Founded in 1904 by Mr. Khodram Marezaban, who sought to bring the unique tastes of his culture to the people of Mumbai, Kayani is considered to be the oldest still remaining Irani café in town. The well-known landmark, an essential stop in the city’s municipal cooperation heritage walk, still maintains the same décor and interiors that it did on its very first day in existence. With rustic chairs around tables topped with red checkered mats, wooden shelves and large glass panes revealing huge jars full of biscuits and cookies, Kyani is the quintessential Parsi café.
One of the most obvious traces of the rich history and patronage this eatery boasts is a portrait of Aflatoon Shokri, who took over the café in 1957 (and whose son Farokh Shokri runs the café today) signed by none other than artistic legend M. F. Hussain. Freedom fighters are said to have held meetings here during the country’s independence struggle.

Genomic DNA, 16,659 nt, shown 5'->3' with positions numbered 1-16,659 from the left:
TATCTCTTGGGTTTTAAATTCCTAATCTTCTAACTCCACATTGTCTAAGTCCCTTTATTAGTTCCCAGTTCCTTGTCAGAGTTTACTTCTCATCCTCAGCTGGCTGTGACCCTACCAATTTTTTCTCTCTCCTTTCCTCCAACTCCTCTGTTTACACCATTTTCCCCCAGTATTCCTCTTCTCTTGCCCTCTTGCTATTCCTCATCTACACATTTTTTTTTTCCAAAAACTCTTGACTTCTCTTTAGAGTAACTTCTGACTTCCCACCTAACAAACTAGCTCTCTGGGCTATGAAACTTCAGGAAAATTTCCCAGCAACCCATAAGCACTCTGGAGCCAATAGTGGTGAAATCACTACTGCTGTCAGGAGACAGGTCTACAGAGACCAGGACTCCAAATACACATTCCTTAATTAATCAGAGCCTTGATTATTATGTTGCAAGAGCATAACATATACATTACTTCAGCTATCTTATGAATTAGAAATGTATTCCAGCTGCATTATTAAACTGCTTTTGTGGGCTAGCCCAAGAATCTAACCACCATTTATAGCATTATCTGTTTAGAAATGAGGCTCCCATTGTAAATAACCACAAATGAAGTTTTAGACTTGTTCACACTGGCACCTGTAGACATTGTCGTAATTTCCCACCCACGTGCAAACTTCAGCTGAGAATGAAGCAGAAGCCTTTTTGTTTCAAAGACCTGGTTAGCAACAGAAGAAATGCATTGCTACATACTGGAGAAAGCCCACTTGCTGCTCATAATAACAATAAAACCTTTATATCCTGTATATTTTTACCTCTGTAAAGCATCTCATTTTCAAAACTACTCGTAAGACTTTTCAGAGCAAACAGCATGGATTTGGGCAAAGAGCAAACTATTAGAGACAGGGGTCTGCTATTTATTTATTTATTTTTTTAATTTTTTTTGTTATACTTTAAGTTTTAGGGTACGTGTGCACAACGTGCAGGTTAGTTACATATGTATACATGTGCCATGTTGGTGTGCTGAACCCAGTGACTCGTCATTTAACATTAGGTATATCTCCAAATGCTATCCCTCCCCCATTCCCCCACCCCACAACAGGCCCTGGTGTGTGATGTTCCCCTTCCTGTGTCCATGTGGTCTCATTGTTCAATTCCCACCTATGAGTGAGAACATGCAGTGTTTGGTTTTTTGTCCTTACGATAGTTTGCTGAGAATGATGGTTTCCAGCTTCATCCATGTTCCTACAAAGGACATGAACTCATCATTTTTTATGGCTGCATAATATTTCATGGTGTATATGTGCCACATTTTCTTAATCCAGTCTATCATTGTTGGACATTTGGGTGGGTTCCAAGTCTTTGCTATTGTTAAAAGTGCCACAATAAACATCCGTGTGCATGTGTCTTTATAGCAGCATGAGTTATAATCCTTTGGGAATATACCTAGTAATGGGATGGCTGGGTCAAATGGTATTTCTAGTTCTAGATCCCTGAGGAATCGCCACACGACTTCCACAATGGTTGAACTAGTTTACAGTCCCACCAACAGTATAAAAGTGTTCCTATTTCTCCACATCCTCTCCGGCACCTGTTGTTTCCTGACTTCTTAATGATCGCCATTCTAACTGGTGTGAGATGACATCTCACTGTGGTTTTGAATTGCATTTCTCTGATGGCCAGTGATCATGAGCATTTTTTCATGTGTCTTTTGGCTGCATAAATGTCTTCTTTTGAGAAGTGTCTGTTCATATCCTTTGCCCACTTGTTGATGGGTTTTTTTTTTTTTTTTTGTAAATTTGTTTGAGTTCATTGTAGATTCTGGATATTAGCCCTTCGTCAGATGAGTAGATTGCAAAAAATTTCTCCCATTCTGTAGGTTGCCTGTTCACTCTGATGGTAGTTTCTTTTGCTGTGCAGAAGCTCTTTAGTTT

With chai at just Rs. 15, it’s more than just old world charm that Kayani has managed to preserve from old Bombay. It remains one of the few places in the city where you can grab a wholesome breakfast for less than Rs. 100, maintaining its place as a haven for working Mumbaikars looking for a cheap, quick meal. The traditional bun maska (bread rolls slathered with butter) and chai is a go-to breakfast option for anyone visiting the café for the first time. For a portion of protein, try the akuri (traditional Parsi scrambled egg dish) on toast coupled with the cardamom-rich Irani chai.
Parsi café culture was an integral, flourishing part of the country just half a century ago. Today, with only 25 or so cafés remaining from the over 350 that existed in 1950, these institutions are clearly and worryingly a fast dying breed. Mumbai’s notable Parsi cafés, besides Kyani, including Britannia & Co, Yazdani, Jimmy Boy and Café Excelsior in Fort, Café Irani Chai in Mahim, and B Merwan on Grant Road, struggle to exist in a fast changing city with new hipster coffee houses and restropubs opening every week.